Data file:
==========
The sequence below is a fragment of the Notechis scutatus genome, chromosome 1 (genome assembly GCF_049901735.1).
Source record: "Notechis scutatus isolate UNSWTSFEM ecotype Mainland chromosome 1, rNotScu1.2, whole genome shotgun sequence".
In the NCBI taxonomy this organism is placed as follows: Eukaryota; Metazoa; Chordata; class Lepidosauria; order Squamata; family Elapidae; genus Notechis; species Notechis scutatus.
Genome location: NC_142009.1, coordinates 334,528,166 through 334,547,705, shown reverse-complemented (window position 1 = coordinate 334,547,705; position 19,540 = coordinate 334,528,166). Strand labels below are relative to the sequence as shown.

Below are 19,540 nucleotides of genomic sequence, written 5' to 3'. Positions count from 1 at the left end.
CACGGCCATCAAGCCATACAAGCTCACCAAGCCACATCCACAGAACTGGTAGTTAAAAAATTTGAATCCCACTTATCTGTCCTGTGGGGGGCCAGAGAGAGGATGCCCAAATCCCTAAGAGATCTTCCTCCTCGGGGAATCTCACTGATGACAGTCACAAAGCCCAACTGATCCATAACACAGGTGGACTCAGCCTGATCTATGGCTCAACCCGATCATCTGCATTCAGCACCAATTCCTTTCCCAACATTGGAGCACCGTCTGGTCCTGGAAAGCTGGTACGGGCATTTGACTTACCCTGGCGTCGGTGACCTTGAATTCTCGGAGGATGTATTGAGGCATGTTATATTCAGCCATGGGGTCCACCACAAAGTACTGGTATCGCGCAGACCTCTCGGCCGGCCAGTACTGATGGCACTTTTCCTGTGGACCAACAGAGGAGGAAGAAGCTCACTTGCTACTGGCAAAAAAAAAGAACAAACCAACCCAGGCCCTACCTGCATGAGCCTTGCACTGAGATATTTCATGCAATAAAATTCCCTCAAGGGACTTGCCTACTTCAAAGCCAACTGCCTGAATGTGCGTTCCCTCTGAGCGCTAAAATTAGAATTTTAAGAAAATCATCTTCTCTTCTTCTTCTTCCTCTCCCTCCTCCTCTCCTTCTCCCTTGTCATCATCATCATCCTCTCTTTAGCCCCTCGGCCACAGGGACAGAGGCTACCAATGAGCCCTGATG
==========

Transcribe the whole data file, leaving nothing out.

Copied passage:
The sequence below is a fragment of the Notechis scutatus genome, chromosome 1 (genome assembly GCF_049901735.1).
Source record: "Notechis scutatus isolate UNSWTSFEM ecotype Mainland chromosome 1, rNotScu1.2, whole genome shotgun sequence".
In the NCBI taxonomy this organism is placed as follows: Eukaryota; Metazoa; Chordata; class Lepidosauria; order Squamata; family Elapidae; genus Notechis; species Notechis scutatus.
Genome location: NC_142009.1, coordinates 334,528,166 through 334,547,705, shown reverse-complemented (window position 1 = coordinate 334,547,705; position 19,540 = coordinate 334,528,166). Strand labels below are relative to the sequence as shown.

Below are 19,540 nucleotides of genomic sequence, written 5' to 3'. Positions count from 1 at the left end.
CACGGCCATCAAGCCATACAAGCTCACCAAGCCACATCCACAGAACTGGTAGTTAAAAAATTTGAATCCCACTTATCTGTCCTGTGGGGGGCCAGAGAGAGGATGCCCAAATCCCTAAGAGATCTTCCTCCTCGGGGAATCTCACTGATGACAGTCACAAAGCCCAACTGATCCATAACACAGGTGGACTCAGCCTGATCTATGGCTCAACCCGATCATCTGCATTCAGCACCAATTCCTTTCCCAACATTGGAGCACCGTCTGGTCCTGGAAAGCTGGTACGGGCATTTGACTTACCCTGGCGTCGGTGACCTTGAATTCTCGGAGGATGTATTGAGGCATGTTATATTCAGCCATGGGGTCCACCACAAAGTACTGGTATCGCGCAGACCTCTCGGCCGGCCAGTACTGATGGCACTTTTCCTGTGGACCAACAGAGGAGGAAGAAGCTCACTTGCTACTGGCAAAAAAAAAGAACAAACCAACCCAGGCCCTACCTGCATGAGCCTTGCACTGAGATATTTCATGCAATAAAATTCCCTCAAGGGACTTGCCTACTTCAAAGCCAACTGCCTGAATGTGCGTTCCCTCTGAGCGCTAAAATTAGAATTTTAAGAAAATCATCTTCTCTTCTTCTTCTTCCTCTCCCTCCTCCTCTCCTTCTCCCTTGTCATCATCATCATCCTCTCTTTAGCCCCTCGGCCACAGGGACAGAGGCTACCAATGAGCCCTGATG